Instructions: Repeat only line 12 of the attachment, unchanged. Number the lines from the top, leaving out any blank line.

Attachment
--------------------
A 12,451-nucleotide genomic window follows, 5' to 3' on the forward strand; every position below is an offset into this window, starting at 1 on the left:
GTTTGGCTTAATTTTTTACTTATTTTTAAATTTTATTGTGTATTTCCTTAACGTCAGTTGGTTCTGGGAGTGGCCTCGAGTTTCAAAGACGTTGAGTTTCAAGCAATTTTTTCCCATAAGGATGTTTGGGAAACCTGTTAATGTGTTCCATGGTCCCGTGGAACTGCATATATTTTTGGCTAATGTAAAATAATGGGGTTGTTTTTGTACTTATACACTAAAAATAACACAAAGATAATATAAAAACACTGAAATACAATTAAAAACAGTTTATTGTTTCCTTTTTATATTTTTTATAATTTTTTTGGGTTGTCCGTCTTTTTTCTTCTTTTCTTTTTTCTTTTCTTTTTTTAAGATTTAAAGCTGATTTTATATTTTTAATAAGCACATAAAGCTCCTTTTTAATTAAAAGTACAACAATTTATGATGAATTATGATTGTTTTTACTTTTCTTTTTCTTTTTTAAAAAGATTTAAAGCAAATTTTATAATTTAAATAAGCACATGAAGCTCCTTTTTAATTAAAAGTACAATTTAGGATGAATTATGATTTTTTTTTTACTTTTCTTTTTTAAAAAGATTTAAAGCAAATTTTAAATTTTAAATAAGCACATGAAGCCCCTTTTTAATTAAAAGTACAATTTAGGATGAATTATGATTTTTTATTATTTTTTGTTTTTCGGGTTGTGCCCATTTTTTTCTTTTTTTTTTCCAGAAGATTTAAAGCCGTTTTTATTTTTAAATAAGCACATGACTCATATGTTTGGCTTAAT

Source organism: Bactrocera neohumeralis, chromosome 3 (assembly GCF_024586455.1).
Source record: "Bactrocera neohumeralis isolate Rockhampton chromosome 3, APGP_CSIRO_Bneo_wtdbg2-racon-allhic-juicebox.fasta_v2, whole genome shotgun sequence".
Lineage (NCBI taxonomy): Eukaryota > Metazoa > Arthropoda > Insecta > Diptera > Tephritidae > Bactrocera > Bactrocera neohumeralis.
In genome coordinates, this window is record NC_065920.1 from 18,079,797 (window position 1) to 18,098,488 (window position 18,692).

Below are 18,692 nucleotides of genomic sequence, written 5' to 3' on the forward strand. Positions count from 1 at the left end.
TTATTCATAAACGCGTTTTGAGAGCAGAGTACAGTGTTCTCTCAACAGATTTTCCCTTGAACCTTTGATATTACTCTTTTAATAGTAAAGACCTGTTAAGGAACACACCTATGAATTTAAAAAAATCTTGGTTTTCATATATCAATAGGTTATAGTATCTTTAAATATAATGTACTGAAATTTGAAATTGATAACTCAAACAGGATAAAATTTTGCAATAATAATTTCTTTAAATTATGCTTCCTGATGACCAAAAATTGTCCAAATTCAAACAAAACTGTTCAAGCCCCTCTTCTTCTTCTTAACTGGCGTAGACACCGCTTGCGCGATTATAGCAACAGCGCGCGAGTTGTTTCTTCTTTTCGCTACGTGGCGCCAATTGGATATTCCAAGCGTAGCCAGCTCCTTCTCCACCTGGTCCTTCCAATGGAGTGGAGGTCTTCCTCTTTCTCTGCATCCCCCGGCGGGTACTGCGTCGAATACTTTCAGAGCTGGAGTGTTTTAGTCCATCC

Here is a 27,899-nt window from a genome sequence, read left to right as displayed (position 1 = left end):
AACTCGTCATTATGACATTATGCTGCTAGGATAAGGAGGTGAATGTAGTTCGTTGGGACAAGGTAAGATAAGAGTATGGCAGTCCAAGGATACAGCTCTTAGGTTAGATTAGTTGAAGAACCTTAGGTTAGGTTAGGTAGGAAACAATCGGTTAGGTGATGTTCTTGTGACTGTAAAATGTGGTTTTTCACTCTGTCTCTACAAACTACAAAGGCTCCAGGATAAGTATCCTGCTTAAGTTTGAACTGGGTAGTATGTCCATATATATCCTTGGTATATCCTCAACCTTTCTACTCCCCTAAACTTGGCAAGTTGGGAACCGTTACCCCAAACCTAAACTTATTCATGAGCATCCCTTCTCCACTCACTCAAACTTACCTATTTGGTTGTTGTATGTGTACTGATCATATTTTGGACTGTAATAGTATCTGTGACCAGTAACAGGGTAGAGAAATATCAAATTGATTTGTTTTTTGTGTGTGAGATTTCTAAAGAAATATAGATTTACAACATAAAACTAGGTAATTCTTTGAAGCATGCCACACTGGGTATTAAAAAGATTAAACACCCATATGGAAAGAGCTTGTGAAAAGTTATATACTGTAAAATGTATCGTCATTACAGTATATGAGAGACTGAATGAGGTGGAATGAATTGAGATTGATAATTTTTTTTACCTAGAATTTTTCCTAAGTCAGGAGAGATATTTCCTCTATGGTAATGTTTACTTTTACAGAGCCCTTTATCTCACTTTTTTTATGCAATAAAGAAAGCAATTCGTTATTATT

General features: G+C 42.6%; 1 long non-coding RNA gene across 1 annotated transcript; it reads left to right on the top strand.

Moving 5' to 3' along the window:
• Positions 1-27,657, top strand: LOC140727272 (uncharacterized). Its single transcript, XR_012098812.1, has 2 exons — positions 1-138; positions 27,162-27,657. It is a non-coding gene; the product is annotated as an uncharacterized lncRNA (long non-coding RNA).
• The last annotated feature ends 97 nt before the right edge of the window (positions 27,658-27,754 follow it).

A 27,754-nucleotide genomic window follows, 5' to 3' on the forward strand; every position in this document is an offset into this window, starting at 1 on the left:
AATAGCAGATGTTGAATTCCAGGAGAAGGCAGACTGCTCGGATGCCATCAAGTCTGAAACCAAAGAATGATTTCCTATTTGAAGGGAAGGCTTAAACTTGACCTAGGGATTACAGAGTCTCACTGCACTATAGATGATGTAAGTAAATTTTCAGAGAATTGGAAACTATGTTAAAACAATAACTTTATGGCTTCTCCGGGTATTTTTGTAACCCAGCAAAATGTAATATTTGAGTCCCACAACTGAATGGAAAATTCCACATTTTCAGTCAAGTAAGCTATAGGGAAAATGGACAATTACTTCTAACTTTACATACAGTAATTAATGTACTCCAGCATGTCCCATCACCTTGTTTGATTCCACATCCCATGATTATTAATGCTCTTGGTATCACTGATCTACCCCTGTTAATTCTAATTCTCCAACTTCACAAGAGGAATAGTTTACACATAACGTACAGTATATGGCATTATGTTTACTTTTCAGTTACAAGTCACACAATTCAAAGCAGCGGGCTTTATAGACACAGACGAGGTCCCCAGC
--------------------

Moving 5' to 3' along the window: